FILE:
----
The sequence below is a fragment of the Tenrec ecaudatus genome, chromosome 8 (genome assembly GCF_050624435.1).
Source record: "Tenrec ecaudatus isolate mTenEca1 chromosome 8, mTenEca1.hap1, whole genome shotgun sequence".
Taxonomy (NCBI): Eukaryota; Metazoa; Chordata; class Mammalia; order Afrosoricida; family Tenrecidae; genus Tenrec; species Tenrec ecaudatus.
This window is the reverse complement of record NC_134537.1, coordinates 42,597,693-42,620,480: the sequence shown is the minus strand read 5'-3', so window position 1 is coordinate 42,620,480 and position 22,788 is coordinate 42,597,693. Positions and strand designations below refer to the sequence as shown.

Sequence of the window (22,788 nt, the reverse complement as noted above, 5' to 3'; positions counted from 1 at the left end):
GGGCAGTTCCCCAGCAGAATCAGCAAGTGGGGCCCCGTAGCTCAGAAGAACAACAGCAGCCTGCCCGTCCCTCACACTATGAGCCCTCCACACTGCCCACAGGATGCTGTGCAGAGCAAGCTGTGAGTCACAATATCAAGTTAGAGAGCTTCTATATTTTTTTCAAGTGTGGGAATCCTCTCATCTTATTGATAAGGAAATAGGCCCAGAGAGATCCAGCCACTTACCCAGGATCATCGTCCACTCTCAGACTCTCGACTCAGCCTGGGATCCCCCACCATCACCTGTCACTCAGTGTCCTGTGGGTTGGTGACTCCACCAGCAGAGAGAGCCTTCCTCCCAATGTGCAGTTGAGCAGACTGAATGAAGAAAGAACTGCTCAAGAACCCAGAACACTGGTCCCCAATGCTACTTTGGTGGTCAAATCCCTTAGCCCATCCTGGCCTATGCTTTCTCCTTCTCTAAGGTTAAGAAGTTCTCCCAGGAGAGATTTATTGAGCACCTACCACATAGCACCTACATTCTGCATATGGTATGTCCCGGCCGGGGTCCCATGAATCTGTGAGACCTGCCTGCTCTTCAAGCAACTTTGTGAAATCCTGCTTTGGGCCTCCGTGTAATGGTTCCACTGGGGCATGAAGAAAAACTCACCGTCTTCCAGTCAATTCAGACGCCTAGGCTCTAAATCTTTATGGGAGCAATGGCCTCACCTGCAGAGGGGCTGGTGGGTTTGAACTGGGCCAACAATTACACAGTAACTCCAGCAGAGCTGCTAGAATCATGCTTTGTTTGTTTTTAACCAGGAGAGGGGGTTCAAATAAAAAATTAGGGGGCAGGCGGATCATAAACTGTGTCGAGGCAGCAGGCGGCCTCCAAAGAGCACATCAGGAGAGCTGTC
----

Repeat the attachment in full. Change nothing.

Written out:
The sequence below is a fragment of the Tenrec ecaudatus genome, chromosome 8 (genome assembly GCF_050624435.1).
Source record: "Tenrec ecaudatus isolate mTenEca1 chromosome 8, mTenEca1.hap1, whole genome shotgun sequence".
Taxonomy (NCBI): Eukaryota; Metazoa; Chordata; class Mammalia; order Afrosoricida; family Tenrecidae; genus Tenrec; species Tenrec ecaudatus.
This window is the reverse complement of record NC_134537.1, coordinates 42,597,693-42,620,480: the sequence shown is the minus strand read 5'-3', so window position 1 is coordinate 42,620,480 and position 22,788 is coordinate 42,597,693. Positions and strand designations below refer to the sequence as shown.

Sequence of the window (22,788 nt, the reverse complement as noted above, 5' to 3'; positions counted from 1 at the left end):
GGGCAGTTCCCCAGCAGAATCAGCAAGTGGGGCCCCGTAGCTCAGAAGAACAACAGCAGCCTGCCCGTCCCTCACACTATGAGCCCTCCACACTGCCCACAGGATGCTGTGCAGAGCAAGCTGTGAGTCACAATATCAAGTTAGAGAGCTTCTATATTTTTTTCAAGTGTGGGAATCCTCTCATCTTATTGATAAGGAAATAGGCCCAGAGAGATCCAGCCACTTACCCAGGATCATCGTCCACTCTCAGACTCTCGACTCAGCCTGGGATCCCCCACCATCACCTGTCACTCAGTGTCCTGTGGGTTGGTGACTCCACCAGCAGAGAGAGCCTTCCTCCCAATGTGCAGTTGAGCAGACTGAATGAAGAAAGAACTGCTCAAGAACCCAGAACACTGGTCCCCAATGCTACTTTGGTGGTCAAATCCCTTAGCCCATCCTGGCCTATGCTTTCTCCTTCTCTAAGGTTAAGAAGTTCTCCCAGGAGAGATTTATTGAGCACCTACCACATAGCACCTACATTCTGCATATGGTATGTCCCGGCCGGGGTCCCATGAATCTGTGAGACCTGCCTGCTCTTCAAGCAACTTTGTGAAATCCTGCTTTGGGCCTCCGTGTAATGGTTCCACTGGGGCATGAAGAAAAACTCACCGTCTTCCAGTCAATTCAGACGCCTAGGCTCTAAATCTTTATGGGAGCAATGGCCTCACCTGCAGAGGGGCTGGTGGGTTTGAACTGGGCCAACAATTACACAGTAACTCCAGCAGAGCTGCTAGAATCATGCTTTGTTTGTTTTTAACCAGGAGAGGGGGTTCAAATAAAAAATTAGGGGGCAGGCGGATCATAAACTGTGTCGAGGCAGCAGGCGGCCTCCAAAGAGCACATCAGGAGAGCTGTC